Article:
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On a Tuesday, February 19, I was invited to a Service of Lament hosted by The Village Church, Denton. This was in response to the recent Houston Chronicle article regarding perpetrators and victims of sexual abuse with ties to Southern Baptist churches. The perpetrators mentioned in the article were either volunteers or staff members of churches within our convention.
Pastor Beau Hughes began the service explaining that lament means an expression of great grief or sorrow. He spoke about his own grief after reading the news story. He then turned the service over to Beth Broom, who is the Groups Minister. She read a psalm and introduced three women who were victims of sexual abuse.
As each woman shared her story, I saw and heard the human side of the headlines. These ladies spoke of horrendous acts that were committed against them. One spoke of being assaulted from the time she was 5 years old through her teenage years. She revealed the shame she felt each time her pastor preached on the sin of adultery but was unsure what to do. Another young lady spoke of a step-father who sexually abused her from the time she was a preteen. She eventually revealed her story to a school counselor who got involved and ultimately her parents were confronted. The third young lady spoke about a family friend who was a deacon in their church. She recounted how this man groomed her to believe the lie that they could be sexually active outside marriage. She was 15 and he was 32.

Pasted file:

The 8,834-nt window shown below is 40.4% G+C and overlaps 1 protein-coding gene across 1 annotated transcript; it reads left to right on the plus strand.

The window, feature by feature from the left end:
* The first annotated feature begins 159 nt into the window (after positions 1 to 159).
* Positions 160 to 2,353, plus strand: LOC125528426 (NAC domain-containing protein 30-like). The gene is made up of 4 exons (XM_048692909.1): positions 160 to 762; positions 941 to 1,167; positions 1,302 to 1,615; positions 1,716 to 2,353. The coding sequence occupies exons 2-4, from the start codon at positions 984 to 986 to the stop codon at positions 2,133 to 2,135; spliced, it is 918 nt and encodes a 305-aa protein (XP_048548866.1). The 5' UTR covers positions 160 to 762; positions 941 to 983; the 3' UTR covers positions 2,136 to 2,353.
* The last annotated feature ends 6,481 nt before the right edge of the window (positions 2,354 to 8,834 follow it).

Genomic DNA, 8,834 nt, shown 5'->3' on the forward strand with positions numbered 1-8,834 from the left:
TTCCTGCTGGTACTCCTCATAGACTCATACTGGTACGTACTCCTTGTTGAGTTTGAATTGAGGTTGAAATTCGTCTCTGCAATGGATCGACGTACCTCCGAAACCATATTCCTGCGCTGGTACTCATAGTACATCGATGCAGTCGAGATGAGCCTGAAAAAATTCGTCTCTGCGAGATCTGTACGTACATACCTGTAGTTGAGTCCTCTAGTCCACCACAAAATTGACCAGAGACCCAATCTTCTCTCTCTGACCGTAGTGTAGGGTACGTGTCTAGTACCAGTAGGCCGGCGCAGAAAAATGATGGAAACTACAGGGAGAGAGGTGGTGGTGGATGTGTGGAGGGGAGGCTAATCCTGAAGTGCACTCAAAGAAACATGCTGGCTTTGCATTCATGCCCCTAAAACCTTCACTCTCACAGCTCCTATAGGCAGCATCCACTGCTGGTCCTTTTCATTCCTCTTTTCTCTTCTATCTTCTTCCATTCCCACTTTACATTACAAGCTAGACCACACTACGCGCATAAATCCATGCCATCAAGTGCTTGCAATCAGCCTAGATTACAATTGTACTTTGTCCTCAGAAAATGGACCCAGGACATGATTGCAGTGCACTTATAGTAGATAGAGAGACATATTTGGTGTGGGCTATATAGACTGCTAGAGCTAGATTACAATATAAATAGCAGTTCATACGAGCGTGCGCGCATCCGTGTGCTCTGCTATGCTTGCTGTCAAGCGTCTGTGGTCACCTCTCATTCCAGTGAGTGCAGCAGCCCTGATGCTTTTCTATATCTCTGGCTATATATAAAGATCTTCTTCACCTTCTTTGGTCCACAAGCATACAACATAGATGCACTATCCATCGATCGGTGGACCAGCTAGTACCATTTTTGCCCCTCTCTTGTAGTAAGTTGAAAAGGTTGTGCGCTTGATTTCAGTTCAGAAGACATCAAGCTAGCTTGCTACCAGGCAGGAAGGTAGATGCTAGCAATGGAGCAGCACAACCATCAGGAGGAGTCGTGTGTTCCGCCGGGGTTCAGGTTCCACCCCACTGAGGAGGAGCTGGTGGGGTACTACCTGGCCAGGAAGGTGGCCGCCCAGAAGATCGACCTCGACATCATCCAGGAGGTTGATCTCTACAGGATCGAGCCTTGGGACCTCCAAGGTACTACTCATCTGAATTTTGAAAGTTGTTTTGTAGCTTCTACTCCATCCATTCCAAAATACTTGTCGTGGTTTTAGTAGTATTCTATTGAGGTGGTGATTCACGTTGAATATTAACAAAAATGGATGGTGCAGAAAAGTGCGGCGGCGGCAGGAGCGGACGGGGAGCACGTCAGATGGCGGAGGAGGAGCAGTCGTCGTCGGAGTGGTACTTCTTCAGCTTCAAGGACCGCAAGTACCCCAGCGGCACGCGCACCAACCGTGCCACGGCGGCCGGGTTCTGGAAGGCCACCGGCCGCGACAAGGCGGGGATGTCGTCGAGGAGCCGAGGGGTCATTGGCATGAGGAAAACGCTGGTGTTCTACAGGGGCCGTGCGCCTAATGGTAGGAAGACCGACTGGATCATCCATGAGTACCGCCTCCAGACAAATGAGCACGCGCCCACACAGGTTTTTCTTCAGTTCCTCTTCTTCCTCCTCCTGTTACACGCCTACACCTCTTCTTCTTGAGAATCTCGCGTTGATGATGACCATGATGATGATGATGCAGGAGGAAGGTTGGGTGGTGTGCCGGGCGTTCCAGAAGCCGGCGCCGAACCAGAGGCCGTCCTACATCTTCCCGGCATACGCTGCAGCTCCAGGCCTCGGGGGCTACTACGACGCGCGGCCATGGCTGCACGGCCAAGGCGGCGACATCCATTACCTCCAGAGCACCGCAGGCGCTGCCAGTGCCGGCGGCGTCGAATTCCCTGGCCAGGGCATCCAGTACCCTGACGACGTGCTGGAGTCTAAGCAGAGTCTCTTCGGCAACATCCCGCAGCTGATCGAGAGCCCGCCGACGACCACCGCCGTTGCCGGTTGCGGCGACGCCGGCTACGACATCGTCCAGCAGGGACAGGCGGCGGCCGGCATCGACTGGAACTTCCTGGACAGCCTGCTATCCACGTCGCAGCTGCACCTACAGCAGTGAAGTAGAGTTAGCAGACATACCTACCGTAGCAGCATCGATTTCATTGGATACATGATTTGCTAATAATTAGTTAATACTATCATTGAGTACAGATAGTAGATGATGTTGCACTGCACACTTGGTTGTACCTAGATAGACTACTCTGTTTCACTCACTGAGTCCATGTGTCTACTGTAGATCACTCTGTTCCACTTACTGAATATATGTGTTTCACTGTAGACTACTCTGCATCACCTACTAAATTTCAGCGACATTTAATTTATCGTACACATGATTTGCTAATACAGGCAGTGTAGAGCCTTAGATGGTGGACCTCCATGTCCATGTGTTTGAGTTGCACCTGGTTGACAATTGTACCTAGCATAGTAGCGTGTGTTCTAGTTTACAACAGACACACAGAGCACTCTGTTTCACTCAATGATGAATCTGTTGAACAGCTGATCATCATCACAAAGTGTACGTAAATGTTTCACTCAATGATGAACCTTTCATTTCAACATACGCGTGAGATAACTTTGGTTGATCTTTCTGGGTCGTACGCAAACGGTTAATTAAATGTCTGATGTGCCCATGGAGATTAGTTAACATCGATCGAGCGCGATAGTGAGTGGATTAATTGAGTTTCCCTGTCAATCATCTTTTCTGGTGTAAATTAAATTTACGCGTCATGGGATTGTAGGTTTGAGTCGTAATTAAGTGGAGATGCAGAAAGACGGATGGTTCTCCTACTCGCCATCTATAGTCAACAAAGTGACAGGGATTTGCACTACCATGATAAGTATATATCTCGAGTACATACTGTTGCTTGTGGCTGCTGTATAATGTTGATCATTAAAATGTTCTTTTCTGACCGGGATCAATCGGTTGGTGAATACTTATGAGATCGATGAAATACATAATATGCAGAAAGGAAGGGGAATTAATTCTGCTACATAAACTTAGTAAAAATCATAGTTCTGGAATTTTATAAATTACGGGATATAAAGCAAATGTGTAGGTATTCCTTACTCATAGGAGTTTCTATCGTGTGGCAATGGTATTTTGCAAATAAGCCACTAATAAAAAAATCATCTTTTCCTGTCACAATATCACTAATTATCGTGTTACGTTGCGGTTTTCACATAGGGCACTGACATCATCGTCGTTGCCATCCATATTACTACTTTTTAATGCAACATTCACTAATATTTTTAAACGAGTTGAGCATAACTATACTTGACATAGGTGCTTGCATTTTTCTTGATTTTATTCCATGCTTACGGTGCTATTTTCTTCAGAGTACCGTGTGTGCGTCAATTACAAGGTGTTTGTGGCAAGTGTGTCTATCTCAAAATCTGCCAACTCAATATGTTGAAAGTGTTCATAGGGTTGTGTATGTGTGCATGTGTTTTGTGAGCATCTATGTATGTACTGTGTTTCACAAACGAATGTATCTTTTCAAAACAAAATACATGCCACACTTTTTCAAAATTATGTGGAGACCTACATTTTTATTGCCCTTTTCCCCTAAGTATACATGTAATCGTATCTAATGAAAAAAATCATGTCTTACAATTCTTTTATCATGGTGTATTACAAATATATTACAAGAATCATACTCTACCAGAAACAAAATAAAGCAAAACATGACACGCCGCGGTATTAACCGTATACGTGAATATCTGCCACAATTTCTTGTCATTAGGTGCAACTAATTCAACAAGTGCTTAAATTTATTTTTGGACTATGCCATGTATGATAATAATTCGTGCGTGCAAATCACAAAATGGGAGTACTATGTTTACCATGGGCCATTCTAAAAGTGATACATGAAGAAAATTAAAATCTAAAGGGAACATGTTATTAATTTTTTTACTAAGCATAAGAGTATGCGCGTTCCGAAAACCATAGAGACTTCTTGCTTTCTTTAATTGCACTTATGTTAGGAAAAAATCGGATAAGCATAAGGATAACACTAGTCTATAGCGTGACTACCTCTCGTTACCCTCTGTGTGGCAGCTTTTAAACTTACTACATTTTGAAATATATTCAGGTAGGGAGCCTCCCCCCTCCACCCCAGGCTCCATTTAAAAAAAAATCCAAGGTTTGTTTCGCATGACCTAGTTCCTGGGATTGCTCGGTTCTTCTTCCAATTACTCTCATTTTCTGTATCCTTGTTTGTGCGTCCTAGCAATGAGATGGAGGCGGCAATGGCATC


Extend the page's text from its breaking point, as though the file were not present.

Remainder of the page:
While I have read about incidents like this in the past, I was overwhelmed with emotion as I heard their personal stories. I grieved as I thought about how two of these ladies had trusted the church to care for them. I became convicted of my own naiveté in regard to the potential presence of victims in churches I had pastored.
Listening to these testimonies, I was reminded of how the church could be a safe refuge for victims. Each of these ladies shared their own personal story of how a local church had ministered to them.
The Village Church has become such a place and offers Recovery classes for victims of abuse. One of the women mentioned that she had attended this class. Another spoke of sharing her story with a woman at the church who had provided comfort and guidance. All three ladies confided that the local church had helped them experience the Holy Spirit’s healing in their life.
As the service continued, additional Psalms were read which reminded us that God is our refuge and strength, an ever-present help in times of trouble. We sang songs of God’s care and love for his children. As the service concluded, the musicians continued to play and people were invited to come to the front to pray or speak with the leadership.
I left the service comforted because this local church demonstrated care for the broken hearted and abused. I was reminded that we, as followers of Christ, are called to make our churches safe places for people to experience the grace, mercy, and forgiveness that God the Father, His Son Jesus, and the Holy Spirit offers.
In closing, I hope each DBA church will give consideration to holding a Service of Lament for victims of sexual abuse. I would also strongly encourage offering support groups for sexual abuse survivors. Let’s do all we can to support those dealing with abuse.